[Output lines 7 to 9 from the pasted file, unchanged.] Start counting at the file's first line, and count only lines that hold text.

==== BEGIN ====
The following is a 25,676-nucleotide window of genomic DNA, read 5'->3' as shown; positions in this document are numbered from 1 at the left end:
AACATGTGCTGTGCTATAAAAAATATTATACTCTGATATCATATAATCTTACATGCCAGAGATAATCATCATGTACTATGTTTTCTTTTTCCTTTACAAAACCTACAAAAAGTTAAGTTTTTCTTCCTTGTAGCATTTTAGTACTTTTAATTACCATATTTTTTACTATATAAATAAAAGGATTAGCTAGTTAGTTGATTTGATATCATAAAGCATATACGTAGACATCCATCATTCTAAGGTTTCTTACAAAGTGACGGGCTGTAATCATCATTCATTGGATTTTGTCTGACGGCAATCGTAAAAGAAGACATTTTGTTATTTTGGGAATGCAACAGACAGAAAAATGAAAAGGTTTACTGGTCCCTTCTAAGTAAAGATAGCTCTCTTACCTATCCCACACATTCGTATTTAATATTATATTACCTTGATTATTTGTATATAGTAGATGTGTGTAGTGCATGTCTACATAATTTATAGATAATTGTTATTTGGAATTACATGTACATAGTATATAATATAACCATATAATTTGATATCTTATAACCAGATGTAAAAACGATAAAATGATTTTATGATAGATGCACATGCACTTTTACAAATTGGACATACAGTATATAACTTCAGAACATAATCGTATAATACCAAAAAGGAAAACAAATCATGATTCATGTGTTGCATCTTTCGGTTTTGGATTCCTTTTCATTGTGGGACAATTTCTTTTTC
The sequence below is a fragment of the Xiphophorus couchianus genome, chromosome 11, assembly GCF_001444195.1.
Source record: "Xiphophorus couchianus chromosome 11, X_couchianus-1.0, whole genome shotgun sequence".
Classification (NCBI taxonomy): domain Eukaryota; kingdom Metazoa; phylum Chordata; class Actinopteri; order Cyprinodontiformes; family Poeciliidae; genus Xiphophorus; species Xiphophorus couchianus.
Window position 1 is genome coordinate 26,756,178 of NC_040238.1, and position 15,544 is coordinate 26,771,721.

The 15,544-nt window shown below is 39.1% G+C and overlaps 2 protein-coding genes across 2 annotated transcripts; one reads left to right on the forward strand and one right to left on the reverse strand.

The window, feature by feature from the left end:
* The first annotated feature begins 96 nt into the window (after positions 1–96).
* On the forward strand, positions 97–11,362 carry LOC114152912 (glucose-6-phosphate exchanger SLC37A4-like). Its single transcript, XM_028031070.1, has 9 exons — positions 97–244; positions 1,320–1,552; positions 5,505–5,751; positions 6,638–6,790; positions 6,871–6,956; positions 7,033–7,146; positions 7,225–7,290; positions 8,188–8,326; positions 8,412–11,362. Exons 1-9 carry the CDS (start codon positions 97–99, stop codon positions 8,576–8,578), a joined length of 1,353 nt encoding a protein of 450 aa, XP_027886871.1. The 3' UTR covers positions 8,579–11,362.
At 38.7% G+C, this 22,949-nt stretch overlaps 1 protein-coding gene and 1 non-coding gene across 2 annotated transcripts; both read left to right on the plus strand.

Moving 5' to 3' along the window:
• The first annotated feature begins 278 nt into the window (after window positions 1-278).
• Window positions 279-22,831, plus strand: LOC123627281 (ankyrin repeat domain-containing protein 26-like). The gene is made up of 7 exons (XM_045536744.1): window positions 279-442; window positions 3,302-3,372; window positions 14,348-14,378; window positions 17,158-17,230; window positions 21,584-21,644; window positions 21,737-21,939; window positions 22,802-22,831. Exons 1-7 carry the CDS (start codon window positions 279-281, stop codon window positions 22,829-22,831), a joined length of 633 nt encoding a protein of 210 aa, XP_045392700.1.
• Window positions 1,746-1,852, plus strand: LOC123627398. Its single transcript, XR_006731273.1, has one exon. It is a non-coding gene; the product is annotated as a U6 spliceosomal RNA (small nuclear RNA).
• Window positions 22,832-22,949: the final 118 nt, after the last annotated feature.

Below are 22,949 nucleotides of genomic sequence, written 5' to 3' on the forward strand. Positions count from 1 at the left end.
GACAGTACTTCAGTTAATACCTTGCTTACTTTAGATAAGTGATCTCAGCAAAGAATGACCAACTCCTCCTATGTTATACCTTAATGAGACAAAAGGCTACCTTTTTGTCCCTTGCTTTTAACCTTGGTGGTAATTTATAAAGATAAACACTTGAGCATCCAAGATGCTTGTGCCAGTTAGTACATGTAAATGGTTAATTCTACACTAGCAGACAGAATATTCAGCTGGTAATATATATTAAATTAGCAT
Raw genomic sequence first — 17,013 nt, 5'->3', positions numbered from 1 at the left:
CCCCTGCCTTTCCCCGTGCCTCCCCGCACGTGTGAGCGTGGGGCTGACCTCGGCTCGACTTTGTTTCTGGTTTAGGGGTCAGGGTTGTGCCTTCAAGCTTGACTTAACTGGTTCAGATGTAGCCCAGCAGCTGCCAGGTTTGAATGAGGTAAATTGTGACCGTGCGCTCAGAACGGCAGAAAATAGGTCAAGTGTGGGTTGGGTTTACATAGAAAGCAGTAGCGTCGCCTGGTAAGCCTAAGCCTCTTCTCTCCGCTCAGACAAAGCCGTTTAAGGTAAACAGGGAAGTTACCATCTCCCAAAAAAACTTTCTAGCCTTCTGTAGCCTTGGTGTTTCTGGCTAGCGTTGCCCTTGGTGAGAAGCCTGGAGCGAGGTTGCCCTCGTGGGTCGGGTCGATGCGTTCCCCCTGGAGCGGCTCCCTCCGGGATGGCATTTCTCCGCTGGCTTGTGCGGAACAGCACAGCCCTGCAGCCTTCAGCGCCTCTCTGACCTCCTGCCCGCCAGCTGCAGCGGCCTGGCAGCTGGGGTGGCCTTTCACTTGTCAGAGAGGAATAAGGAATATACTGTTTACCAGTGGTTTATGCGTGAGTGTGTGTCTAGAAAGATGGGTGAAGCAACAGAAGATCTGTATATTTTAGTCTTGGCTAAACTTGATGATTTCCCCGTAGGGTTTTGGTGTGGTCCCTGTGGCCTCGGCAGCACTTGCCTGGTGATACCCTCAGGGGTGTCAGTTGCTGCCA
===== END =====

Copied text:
The 15,544-nt window shown below is 39.1% G+C and overlaps 2 protein-coding genes across 2 annotated transcripts; one reads left to right on the forward strand and one right to left on the reverse strand.

The window, feature by feature from the left end:
* The first annotated feature begins 96 nt into the window (after positions 1–96).